Thankfully the 45 bus arrived at this moment and took Madame Zizzi away to her infernal destination. Bus 35 was also not too far behind. It was crowded but since Brixton was a mere ten minutes away Fred reasoned that there was no need to wait for another bus.
Ras Taba was sitting on the aisle side of the only available seat on the lower deck of the bus. Ras Taba couldn’t have been his real name of course but it was the name that had occurred to Fred. Ras Taba was staring blankly through the window at some unseen wonders completely oblivious of his surrounding. The thought of being able to find an empty seat in the packed bus quite thrilled Fred.
“Can you move so that I can have this seat “, Fred had asked.
Ras Taba brought suddenly back to life looked first uncomprehendingly at Fred’s face and then contemplated the one foot distance by which he would need to move his buttocks. The required effort appeared quite daunting.
“Go upstairs”, he dozily indicated with his head. “Why you telling black man to move like eighteenth century colonial slave master ? Go upstairs “
“I am also black, excuse me”, Fred unnecessarily pointed out. Ras Taba was heavily dreadlocked; his vacant face inscrutable, and Fred’s prejudice meter indicated potential danger.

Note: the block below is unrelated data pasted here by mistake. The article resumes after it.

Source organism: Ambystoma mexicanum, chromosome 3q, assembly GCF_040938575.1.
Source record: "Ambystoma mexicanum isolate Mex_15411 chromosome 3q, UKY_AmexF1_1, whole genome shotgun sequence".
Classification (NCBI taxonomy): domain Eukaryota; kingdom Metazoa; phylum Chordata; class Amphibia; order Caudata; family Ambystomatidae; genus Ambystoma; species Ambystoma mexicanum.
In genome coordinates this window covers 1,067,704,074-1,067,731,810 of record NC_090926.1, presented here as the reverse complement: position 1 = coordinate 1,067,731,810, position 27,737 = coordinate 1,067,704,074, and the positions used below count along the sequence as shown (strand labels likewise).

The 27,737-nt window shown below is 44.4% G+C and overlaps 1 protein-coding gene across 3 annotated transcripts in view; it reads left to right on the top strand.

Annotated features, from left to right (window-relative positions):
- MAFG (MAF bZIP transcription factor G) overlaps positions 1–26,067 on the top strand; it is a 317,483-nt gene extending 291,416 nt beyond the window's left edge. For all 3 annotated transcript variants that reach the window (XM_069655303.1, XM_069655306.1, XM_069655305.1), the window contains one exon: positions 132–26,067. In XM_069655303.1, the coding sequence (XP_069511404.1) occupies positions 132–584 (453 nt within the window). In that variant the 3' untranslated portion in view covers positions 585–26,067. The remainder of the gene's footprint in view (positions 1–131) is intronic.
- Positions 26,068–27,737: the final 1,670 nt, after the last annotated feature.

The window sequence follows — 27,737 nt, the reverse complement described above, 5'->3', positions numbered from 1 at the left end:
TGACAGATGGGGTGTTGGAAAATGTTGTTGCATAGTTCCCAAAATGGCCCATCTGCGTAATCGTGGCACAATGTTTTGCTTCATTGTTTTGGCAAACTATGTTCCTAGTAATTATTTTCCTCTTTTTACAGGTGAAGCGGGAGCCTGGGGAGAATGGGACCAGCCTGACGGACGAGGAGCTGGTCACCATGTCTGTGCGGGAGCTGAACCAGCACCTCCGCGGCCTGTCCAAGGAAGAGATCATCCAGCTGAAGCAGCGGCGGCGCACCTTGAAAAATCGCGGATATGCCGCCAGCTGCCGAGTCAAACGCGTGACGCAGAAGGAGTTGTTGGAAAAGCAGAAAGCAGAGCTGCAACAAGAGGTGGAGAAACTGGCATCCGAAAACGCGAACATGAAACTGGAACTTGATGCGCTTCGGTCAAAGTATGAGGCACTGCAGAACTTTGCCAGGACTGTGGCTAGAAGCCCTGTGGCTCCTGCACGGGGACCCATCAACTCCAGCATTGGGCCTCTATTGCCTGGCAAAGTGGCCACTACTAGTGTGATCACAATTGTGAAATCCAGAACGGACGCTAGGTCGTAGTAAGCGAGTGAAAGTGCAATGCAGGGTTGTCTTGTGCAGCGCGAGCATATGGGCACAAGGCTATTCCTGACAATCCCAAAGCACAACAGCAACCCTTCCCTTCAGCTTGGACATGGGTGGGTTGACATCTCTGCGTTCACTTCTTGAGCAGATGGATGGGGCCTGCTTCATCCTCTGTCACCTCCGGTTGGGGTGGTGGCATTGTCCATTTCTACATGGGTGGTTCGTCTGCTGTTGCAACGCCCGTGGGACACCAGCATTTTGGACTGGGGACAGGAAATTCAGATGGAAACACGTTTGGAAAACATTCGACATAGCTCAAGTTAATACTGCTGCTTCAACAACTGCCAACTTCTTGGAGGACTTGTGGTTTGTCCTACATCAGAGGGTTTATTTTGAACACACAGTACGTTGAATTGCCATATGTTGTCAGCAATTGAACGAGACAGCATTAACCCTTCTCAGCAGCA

“You look black is all I see, There is no space down here; go upstairs”, Ras Taba insisted.
“No I’d rather not go upstairs. Don’t worry I’ll stand; my stop is not quite far away.” Fred cheerfully told him. But Ras Taba was unrepentant. He shrugged and went back to gazing through the window.
Ras Taba appeared to change his mind, a couple of minutes later, and invited Fred to take the inner seat. Again Fred’s prejudice meter kicked up a warning of a possible knife stab in the stomach, so he cheerfully declined. He could see that Ras Taba was looking him over, extremely amused and somehow absentmindedly fingering Fred’s BHS Khaki jacket.
“I’ve never seen a coat like this since second world war”, he taunted. “What patrol did they put you in blood?”
“Lion killers”, Fred nervously replied
“Lah-yan Killas.” Ras Taba had amusedly echoed; dutifully resuming his engagement with the window.
Ras Taba was also disembarking at Brixton.